A lengthy term of community service working with addicts on the outside world would probably have driven the same truth home and been a hell of a lot more productive for the community. But our current criminal justice system has no provision for restorative justice, in which an offender confronts the damage they have done and tries to make it right to the people they have harmed. . .Instead, our system of “corrections” is about arm’s-length revenge and retribution, all day and all night. Then its overseers wonder why people leave prison more broken than when they went in.

I could go on and on about the atrocities of our social justice system. You’re here to know if the book is good or not; not to hear my rantings about social justice. Read it folks. There’s a bit of something for everyone in it. While I’ve never been a fan of a memoir, Orange is the New Black reads like a fiction novel. Piper is conversational, a bit sarcastic at times, and a character that, while you may not feel relatable, you will at least find yourself immersed in her story. Personally, I have not seen the show. Everyone else at book club raved about it and we compared notes about similarities/differences to the book. The biggest difference we found is that in the book, Larry, the boyfriend, is uber supportive of Piper throughout the entire ordeal. In the Netflix series, Larry and Piper have a much different relationship. The questions we used came straight from Piper’s website. There’s an excerpt available on her site as well.

I’d love to know if you’ve read the book or watched the series. What’s your opinion about our social justice system – is it ok? does it need work? or a complete overhaul? Share with me in the comments your thoughts and let’s get a discussion going!


Book Review: Trapped Under the Sea

May 13, 2014 Book Review, reviews 5

Book Review:  Trapped Under the SeaTrapped Under the Sea: One Engineering Marvel, Five Men, And a Disaster Ten Miles Into the Darkness by Neil Swedey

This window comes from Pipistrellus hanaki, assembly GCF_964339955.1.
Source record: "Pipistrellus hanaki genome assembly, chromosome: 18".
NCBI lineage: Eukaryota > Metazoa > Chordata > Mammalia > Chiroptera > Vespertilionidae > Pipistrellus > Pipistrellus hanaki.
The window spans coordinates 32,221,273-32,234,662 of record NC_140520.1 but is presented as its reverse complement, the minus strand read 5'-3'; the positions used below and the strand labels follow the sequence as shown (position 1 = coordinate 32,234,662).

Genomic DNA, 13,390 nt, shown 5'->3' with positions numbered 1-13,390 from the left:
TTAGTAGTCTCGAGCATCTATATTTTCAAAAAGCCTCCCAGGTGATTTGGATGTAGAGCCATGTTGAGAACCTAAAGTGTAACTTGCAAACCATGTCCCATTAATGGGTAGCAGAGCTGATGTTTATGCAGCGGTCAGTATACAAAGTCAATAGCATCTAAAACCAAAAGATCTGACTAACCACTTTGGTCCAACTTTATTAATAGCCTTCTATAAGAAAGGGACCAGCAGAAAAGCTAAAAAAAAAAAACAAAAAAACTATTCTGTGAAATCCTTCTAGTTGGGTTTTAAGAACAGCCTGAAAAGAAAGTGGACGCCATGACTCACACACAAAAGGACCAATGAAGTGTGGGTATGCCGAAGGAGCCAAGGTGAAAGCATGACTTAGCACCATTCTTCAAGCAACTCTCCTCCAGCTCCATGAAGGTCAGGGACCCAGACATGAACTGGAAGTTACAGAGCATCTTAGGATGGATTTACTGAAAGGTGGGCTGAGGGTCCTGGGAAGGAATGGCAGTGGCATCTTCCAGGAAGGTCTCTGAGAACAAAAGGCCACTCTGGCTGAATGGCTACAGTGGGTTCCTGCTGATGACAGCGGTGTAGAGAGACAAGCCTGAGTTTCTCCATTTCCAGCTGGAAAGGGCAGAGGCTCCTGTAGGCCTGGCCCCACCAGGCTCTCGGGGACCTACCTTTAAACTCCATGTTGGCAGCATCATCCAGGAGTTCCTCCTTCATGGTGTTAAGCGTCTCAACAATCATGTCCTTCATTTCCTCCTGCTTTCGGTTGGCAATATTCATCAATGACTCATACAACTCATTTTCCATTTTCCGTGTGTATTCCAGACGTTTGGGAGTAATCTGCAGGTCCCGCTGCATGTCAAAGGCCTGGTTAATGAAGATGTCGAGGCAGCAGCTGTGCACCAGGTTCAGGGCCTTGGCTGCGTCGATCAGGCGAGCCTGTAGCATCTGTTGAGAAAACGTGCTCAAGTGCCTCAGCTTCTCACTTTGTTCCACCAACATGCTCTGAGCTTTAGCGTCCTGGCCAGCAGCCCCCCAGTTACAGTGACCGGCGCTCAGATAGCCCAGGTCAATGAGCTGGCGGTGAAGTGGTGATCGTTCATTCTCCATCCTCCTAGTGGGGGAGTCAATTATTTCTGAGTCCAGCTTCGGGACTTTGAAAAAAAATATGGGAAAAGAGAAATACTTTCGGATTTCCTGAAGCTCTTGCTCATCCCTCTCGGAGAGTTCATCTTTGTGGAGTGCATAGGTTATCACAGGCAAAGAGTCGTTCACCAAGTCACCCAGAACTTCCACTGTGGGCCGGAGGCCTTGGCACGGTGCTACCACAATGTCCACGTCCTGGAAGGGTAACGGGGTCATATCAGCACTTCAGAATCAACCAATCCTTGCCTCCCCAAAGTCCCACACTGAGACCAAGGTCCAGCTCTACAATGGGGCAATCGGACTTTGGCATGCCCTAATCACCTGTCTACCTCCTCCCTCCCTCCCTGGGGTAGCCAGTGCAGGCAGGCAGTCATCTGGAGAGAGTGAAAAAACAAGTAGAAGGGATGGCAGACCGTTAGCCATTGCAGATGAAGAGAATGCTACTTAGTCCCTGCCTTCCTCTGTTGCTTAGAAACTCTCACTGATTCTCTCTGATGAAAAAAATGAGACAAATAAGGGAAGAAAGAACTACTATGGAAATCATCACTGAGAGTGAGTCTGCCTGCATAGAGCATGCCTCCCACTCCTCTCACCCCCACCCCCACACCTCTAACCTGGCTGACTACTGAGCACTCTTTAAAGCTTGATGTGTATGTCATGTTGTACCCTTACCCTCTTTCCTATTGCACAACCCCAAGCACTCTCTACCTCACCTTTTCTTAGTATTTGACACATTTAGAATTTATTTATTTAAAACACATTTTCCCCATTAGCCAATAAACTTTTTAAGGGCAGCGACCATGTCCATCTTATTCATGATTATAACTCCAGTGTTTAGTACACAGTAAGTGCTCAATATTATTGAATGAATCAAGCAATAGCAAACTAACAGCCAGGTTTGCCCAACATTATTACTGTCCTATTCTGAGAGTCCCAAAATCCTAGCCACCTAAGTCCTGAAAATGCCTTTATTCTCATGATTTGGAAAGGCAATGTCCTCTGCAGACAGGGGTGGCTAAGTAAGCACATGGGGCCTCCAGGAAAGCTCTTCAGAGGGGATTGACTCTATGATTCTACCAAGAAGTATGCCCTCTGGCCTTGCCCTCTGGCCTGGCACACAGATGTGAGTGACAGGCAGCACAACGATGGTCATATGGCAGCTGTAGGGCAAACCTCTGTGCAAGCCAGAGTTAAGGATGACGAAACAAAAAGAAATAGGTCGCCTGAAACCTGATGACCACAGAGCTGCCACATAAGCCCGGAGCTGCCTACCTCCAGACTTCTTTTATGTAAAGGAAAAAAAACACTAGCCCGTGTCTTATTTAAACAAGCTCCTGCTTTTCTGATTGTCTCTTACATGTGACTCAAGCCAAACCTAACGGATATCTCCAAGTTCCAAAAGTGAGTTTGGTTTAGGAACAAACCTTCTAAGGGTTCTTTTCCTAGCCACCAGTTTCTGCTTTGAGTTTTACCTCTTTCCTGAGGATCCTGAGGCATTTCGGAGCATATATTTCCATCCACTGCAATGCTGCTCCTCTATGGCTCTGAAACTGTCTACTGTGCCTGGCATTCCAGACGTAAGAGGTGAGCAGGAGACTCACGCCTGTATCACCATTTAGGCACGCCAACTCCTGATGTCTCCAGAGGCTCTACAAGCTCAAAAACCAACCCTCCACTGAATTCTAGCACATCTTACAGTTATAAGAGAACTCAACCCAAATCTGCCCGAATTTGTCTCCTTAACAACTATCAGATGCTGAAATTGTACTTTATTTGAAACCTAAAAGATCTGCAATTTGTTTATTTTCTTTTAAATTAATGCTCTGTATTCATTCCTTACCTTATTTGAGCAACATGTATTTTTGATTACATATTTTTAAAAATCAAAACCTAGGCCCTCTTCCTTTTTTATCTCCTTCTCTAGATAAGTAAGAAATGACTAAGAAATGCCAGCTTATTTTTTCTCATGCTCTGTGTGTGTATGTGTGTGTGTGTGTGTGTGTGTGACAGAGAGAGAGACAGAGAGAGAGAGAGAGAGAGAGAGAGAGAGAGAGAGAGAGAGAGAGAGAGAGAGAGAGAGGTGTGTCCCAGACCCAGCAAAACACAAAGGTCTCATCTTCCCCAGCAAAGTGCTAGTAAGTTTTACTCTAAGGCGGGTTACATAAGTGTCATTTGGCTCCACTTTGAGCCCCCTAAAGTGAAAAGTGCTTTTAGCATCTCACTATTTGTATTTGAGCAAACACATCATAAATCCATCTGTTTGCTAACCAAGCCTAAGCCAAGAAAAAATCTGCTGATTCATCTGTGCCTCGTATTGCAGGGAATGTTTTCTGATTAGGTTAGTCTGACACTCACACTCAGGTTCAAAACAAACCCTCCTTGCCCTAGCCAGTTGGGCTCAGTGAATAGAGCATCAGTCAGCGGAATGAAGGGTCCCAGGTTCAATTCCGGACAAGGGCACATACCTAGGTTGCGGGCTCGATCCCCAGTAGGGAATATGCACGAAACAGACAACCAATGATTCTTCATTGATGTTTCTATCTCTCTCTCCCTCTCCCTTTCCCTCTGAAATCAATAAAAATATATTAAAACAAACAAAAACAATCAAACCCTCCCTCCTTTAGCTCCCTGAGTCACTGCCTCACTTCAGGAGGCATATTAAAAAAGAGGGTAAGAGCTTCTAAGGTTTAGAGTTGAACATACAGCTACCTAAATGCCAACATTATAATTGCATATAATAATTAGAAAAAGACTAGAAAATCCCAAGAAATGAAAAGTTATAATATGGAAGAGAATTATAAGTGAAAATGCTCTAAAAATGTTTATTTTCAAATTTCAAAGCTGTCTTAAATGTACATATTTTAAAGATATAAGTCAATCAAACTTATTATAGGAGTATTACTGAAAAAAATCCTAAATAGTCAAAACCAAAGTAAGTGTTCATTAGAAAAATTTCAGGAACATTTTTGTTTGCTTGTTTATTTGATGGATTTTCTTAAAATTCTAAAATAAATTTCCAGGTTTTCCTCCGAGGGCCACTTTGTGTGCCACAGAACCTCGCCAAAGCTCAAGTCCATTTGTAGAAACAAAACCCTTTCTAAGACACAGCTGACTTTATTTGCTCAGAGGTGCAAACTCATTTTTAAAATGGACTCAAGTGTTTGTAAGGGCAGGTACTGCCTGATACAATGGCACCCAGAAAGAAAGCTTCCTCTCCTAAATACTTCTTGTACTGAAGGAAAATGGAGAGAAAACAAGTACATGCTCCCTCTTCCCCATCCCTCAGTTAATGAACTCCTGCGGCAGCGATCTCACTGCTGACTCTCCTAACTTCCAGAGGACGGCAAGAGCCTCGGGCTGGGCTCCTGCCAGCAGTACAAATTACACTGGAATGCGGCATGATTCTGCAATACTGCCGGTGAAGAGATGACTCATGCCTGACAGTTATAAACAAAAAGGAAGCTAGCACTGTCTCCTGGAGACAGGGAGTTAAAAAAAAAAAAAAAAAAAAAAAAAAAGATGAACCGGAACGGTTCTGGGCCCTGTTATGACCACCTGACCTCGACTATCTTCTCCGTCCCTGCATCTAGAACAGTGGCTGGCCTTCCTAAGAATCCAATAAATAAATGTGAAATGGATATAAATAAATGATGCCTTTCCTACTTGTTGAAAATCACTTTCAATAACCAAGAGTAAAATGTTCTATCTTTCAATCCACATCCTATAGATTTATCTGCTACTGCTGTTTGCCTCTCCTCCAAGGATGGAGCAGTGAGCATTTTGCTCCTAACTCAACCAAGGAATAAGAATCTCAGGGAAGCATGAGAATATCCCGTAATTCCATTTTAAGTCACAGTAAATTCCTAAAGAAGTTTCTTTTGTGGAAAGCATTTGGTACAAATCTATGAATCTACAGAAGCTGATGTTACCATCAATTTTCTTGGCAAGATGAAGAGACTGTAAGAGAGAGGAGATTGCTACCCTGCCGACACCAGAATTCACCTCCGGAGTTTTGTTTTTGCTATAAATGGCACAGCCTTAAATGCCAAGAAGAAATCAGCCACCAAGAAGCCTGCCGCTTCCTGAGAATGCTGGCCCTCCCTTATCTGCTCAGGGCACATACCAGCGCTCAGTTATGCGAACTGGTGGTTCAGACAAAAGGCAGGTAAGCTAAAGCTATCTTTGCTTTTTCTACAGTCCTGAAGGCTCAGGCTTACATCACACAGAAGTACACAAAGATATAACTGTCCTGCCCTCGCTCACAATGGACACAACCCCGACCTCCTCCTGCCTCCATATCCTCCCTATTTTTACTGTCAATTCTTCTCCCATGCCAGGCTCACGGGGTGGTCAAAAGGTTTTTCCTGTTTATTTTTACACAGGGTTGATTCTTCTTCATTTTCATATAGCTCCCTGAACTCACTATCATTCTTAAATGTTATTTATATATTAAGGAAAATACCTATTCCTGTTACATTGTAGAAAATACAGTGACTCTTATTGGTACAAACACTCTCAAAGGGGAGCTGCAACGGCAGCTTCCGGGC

Published by Crown Publishing Group on February, 2014
Genres: History, Non-Fiction
Pages: 423
Source: complimentary review copy
AmazonBarnes & Noble


Looming deadlines. . .greedy corporations. . .frustrated taxpayers. . .and an ages old sewage system that had destroyed much of the Boston Harbor lead up to this well-researched and cautionary tale.  Five divers were sent 10 miles  to the end of an underwater tunnel with a half-baked oxygen system put together with duct tape. . .can you see where this is going?

And would you believe this is in 1999?  I know we’ve come a long way with our safety checks and systems; however, I didn’t realize that even as recent as the late 90’s people would still be treated so expendable just for the dollar.  As far as we have come as a society there are still some things that must be done by man.  And decisions must be made – by man.  And choices that are made {by man} can and will and did have deadly everlasting consequences.

Neil Swidey has done an incredible job of research on this tragedy and it shows in the humanness of his characters.  We learn the motivations of the divers and the men overseeing the project.  We learn how each player in this cast of tragedy, along with the families, have moved on after five divers went down and only three came up alive.

For a non-fiction historical novel this one reads like a fast-paced thriller.  The dialogue is real, heartbreaking, infuriating.  While the book is over 400 pages it does not drag nor get boring – even in the technical sections of sewage treatment, diving lingo and court battles.  Those parts are broken down into easy explanations that make you feel smarter when you’re done {go ahead, ask me anything about sewage treatment! Wait, just kidding.  Don’t!}.